Perched on ten-acres overlooking the Santa Barbara Channel, The Bekins Residence continues Barton Myers' investigations in the blending of interior and exterior living spaces by using industrial building materials in a residential context. The house has many fire defensive features: non-combustible framing, protective cement walls, a "cool" roof as well as a firewise landscape. The 5,000-square-foot home was conceived as a warehouse for family living. The large kitchen, dining and living rooms each open to a grand covered porch. Partial walls separate private and shared areas. Exposed steel and concrete floors create a simple, industrial aesthetic. A muted color palette derived from the surrounding landscape accents the structure.
Paul Poirier + Associates Architects
Mission Ridge Poolhouse
This 500 square foot pool house is nestled into the slope of the hill in harmony with the detailing of the adjacent historic residence. The 1913 carriage house served the adjacent Black Estate, also known as El Cerrito, and was converted into a residence that preserved the historic character of the structure. The main estate and the carriage house were noted for their elaborate stonework laid by Scotsman Peter Poole in 1913. The new façade and dry stacked site walls were constructed of sandstone salvaged from the site and match the character and detailing of the historic stonework. An original massive sandstone retaining wall runs through the property and defines the planter along the edge of the new pool.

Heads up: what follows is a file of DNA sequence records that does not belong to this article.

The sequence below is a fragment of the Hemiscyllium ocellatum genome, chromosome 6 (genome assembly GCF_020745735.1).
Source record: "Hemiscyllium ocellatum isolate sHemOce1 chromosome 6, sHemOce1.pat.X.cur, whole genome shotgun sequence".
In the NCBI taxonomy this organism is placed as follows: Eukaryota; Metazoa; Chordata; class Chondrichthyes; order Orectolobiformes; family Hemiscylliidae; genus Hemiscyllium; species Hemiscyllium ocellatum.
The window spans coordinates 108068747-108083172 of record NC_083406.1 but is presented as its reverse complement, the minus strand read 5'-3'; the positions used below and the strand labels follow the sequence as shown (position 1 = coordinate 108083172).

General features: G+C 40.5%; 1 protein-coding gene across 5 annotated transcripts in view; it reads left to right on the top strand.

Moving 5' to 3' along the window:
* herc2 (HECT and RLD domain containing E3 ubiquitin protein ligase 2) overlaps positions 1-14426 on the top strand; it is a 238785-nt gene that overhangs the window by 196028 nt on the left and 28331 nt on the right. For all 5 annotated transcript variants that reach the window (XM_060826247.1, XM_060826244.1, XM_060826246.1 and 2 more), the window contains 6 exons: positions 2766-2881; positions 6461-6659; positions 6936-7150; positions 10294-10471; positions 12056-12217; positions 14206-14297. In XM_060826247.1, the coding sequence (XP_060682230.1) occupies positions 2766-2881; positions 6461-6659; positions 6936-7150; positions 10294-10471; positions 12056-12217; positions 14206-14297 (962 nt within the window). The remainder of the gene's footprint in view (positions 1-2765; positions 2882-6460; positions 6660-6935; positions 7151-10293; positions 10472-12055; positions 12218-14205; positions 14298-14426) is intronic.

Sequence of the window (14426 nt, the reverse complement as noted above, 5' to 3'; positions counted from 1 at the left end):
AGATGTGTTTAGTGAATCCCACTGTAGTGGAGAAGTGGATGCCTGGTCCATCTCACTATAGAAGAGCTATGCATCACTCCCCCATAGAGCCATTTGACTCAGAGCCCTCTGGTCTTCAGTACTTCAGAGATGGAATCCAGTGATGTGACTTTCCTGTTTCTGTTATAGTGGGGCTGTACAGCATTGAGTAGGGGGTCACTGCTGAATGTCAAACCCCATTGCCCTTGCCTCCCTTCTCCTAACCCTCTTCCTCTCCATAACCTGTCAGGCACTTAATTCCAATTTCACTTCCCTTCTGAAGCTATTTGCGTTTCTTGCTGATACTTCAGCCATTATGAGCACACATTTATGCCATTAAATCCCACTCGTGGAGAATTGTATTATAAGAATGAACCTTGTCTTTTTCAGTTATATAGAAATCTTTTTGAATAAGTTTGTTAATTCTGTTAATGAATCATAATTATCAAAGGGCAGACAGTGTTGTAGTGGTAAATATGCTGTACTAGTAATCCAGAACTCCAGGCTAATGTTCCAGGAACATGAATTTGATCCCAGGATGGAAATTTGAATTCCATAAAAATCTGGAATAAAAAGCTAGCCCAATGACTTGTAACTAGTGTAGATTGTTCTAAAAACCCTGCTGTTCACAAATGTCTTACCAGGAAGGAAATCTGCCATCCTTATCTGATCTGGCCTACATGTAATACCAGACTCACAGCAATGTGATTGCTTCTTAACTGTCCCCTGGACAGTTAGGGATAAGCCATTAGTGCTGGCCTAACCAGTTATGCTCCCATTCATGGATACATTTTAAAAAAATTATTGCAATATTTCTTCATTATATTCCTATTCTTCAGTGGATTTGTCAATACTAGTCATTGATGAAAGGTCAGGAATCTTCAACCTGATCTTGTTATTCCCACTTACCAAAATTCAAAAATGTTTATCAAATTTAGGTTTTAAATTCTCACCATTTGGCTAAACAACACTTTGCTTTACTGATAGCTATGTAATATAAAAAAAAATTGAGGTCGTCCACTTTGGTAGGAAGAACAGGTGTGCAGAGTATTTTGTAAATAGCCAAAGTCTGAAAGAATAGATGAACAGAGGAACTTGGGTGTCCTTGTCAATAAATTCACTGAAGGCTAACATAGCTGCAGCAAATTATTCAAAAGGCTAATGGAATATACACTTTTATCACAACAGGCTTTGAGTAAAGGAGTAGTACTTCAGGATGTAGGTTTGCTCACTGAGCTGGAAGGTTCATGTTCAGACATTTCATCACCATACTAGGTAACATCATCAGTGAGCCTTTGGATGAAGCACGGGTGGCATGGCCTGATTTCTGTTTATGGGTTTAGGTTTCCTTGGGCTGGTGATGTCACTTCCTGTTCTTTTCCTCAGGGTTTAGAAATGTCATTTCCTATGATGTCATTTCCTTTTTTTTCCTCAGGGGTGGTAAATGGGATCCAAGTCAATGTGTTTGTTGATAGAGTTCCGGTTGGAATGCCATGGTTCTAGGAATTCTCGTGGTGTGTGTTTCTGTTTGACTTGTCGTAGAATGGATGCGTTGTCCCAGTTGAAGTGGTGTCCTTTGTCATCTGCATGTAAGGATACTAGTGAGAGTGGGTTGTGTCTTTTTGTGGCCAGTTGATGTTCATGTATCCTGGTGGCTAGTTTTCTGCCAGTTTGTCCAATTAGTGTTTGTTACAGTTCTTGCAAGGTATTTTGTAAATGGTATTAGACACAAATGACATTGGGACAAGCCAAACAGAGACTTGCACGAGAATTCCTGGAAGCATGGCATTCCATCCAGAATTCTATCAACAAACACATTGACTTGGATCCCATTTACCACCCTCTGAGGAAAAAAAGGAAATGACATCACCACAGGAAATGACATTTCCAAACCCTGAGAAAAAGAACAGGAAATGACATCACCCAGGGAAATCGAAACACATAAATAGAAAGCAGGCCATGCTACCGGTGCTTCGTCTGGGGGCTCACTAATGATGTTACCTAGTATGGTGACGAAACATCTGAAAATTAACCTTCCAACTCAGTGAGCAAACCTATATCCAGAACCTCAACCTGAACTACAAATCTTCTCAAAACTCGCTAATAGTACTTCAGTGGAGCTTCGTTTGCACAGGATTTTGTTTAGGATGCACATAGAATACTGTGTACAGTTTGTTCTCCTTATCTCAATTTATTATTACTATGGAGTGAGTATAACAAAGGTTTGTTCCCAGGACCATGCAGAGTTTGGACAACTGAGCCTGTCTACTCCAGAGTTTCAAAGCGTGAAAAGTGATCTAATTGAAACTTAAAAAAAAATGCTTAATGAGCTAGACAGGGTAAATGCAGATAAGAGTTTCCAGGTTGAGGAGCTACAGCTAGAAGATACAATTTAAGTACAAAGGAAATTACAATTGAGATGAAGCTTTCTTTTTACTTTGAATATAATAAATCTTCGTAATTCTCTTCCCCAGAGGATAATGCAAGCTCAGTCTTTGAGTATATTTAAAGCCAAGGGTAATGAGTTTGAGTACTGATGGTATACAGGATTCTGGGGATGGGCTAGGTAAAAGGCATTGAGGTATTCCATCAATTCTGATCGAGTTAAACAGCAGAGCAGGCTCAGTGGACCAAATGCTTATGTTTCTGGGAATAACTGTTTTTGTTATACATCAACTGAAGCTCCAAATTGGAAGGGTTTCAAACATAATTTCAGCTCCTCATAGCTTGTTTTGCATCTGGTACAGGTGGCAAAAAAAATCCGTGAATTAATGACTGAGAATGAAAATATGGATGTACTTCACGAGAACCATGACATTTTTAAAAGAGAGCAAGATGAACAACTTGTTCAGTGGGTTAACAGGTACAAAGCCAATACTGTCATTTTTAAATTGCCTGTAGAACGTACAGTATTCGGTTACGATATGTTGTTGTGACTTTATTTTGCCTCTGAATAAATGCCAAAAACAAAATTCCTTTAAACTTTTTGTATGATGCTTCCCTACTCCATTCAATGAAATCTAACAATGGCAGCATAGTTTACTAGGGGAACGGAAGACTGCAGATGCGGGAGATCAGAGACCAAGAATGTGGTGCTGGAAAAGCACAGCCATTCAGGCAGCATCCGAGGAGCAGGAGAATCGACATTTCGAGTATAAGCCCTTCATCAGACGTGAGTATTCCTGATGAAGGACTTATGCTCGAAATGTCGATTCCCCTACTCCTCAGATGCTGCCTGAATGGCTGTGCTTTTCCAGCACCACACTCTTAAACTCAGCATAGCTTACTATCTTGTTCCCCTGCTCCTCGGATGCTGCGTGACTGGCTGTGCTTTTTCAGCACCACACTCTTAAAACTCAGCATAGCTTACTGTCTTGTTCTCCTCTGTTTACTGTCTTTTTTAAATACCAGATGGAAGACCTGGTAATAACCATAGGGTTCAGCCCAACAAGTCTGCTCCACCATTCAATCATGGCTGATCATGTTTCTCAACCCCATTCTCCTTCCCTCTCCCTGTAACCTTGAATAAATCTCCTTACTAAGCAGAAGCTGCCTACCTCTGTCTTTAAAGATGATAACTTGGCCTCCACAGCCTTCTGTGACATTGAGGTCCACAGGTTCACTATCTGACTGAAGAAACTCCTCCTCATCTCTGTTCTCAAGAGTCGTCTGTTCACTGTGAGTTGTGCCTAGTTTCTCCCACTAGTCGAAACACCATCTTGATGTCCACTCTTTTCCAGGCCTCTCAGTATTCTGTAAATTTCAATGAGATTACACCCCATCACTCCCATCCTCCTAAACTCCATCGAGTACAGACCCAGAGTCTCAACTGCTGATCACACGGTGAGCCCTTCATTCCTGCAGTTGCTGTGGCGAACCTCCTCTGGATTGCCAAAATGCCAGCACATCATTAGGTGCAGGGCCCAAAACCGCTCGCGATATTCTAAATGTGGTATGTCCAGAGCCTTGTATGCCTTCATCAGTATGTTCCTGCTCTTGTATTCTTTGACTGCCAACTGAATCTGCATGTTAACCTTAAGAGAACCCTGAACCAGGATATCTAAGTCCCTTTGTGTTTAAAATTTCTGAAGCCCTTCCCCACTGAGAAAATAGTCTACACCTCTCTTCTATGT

Thompson Naylor Architects
Mountain Drive Residence
The owners had lived on this property for 28 years before their house burned in the Tea Fire. They are deeply committed to this little slice of land and were determined to build a new house that would last, be lighter on the environment, and take better advantage of the light and views available from the site. From the beginning of the design process, one of the main goals was to make the house as fire-resistant as possible on a limited budget. While the house is framed in wood, there is a layer of fire-resistant gypsum board under the plaster finish, and all exterior surfaces are "non-ignitable".
Wade Davis Design
Orange Grove Residence
This residence in Mission Canyon was designed and built after the original house was destroyed in the Jesusita Fire. The family, including three teenage children, were forced to rebuild after losing most of their belongings, and their sense of home. The wife, a chef, is always in the kitchen. Her husband's dream was to have the kitchen be the heart of their new home, with areas that would allow the family to interact, watch, and help her cook. He saw this as an opportunity to have his family more connected to each other on a daily basis. We designed the house with an open floor plan, which places a functional working kitchen in the same space as the living room.
Photo by Ciro Coelho
Cielito is remodeled from the original which was built in 1926 following the 1925 earthquake. In recent years the site has seen several restaurants, but none have lived up to the promise of the iconic fountain and the magnificent space. The recent renovation, by Winick Architects, balances the historic quality of the existing building with the client's desire for modern décor. Cielito is an expression of timeless elegance; a place which compliments both the inventive menu and the significant historic context of La Arcada.
Penfield and Smith Engineering